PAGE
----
For Reel

3:10 to Yuma (1957)
July 28, 2016, 6:37 pm
Filed under: Reviews | Tags: , ,

Director: Delmer Daves
2.5 Stars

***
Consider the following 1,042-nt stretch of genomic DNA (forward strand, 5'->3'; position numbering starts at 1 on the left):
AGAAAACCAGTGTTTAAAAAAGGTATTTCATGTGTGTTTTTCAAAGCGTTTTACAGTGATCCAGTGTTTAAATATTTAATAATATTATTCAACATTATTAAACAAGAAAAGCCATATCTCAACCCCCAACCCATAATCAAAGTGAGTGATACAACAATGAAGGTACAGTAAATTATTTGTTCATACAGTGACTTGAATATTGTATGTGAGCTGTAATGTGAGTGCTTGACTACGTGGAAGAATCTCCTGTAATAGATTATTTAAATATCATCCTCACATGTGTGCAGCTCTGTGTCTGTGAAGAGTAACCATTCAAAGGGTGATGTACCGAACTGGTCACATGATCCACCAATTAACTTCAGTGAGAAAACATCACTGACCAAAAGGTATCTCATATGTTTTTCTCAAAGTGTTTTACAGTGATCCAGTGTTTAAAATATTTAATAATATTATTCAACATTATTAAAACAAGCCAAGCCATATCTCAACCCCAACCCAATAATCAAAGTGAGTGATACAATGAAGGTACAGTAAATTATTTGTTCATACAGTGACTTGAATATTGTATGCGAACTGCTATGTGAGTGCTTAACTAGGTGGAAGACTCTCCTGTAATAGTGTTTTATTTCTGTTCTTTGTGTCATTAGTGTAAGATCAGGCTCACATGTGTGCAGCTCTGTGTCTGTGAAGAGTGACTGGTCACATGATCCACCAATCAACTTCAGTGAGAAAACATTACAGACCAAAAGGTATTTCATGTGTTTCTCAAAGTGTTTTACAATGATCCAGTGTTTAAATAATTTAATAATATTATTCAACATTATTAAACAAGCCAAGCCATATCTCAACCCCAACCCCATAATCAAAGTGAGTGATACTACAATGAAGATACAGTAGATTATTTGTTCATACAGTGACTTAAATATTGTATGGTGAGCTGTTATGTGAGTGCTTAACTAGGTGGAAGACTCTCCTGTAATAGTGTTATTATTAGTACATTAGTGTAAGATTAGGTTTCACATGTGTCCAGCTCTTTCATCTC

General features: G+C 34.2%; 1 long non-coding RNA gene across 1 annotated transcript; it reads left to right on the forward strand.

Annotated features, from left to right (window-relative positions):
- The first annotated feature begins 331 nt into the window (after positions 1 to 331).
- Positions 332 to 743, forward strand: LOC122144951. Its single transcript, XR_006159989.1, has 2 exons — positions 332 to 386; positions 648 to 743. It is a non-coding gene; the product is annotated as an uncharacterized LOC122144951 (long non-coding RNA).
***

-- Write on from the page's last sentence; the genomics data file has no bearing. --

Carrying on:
310 to YumaAlong with High Noon, 3:10 to Yuma became one of the defining films in a decade that sought to elevate the western above its supposedly simple roots and into something more grounded in complex character psychologies and social realism. Heroes and villains were no longer as clearly distinguished, and rather than the Old West serving as the setting where honor was upheld and alliances were unbreakable, in the 1950s the west becomes an entirely isolating environment defined by self-interest. Whereas Delmer Daves made a terrific argument for the “new” western in the previous year’s Jubal (which transplanted a Sirkian psychosexual melodrama into a western setting), 3:10 to Yuma never feels anything less than strained. Despite the drive towards realism, an overbearing score evokes a pompous grandiosity that Daves is unable to resist steering clear of. Moreover, as beautifully composed as many of the images are, the visual strategies within a scene is often a mess—due to jarring cuts and poorly conceived angle choices, it is frequently disorienting trying to spatially relate characters to one another and their surroundings. As with the worst tendencies of Stanley Kramer, Daves matches his social messages with a need for audio-visual “importance”, playing up a desired level of prestige that lacks the resonance of the supposedly dated westerns of years past.

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